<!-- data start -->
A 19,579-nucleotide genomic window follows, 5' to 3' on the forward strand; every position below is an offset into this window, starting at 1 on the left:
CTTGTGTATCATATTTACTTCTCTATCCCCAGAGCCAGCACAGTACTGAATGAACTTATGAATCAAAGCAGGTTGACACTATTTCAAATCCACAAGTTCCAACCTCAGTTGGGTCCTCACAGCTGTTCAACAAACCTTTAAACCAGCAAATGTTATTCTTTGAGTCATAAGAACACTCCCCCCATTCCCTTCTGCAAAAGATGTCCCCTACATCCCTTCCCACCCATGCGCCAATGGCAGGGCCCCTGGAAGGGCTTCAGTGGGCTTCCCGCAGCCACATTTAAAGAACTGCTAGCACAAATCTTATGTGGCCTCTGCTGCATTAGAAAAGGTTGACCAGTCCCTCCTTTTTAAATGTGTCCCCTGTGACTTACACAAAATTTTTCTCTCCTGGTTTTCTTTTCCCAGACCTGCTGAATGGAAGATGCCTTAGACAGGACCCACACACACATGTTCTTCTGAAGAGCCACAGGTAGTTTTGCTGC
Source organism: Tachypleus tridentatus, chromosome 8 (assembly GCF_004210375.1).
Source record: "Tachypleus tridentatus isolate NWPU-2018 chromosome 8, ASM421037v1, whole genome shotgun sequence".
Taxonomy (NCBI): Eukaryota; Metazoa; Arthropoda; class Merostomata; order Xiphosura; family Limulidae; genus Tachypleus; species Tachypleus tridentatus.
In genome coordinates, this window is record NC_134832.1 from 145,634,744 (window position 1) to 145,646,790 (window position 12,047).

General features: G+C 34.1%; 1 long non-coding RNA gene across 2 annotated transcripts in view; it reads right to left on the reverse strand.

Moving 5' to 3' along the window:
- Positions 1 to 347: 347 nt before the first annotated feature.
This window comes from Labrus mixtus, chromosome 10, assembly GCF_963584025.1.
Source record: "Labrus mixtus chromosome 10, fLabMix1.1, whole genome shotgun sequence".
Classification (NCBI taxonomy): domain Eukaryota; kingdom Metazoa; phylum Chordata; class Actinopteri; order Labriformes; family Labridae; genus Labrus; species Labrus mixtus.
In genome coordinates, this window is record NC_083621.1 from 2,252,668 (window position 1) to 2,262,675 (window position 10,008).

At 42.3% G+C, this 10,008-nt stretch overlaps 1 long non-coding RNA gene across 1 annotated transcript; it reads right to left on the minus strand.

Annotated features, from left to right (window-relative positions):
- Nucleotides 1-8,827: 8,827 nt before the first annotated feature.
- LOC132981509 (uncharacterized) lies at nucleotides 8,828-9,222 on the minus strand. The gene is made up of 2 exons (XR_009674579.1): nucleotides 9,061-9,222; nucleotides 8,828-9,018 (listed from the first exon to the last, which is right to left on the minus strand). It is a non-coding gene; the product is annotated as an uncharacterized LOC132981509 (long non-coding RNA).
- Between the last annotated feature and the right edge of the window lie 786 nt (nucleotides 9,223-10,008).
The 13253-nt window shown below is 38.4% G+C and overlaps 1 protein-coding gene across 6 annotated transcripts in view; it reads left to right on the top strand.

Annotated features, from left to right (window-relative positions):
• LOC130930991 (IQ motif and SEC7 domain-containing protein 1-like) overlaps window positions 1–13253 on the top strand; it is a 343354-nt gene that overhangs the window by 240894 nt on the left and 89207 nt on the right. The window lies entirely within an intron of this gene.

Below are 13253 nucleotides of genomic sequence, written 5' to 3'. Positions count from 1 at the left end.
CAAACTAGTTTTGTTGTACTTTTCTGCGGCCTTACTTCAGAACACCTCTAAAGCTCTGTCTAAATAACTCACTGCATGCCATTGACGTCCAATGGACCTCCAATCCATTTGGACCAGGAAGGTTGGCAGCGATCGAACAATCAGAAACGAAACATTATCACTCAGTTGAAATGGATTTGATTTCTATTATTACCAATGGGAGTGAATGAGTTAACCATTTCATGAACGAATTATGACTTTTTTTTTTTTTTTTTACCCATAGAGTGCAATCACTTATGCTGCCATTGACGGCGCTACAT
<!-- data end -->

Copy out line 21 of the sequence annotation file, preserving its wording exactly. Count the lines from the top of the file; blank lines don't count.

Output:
• LOC130930991 (IQ motif and SEC7 domain-containing protein 1-like) overlaps window positions 1–13253 on the top strand; it is a 343354-nt gene that overhangs the window by 240894 nt on the left and 89207 nt on the right. The window lies entirely within an intron of this gene.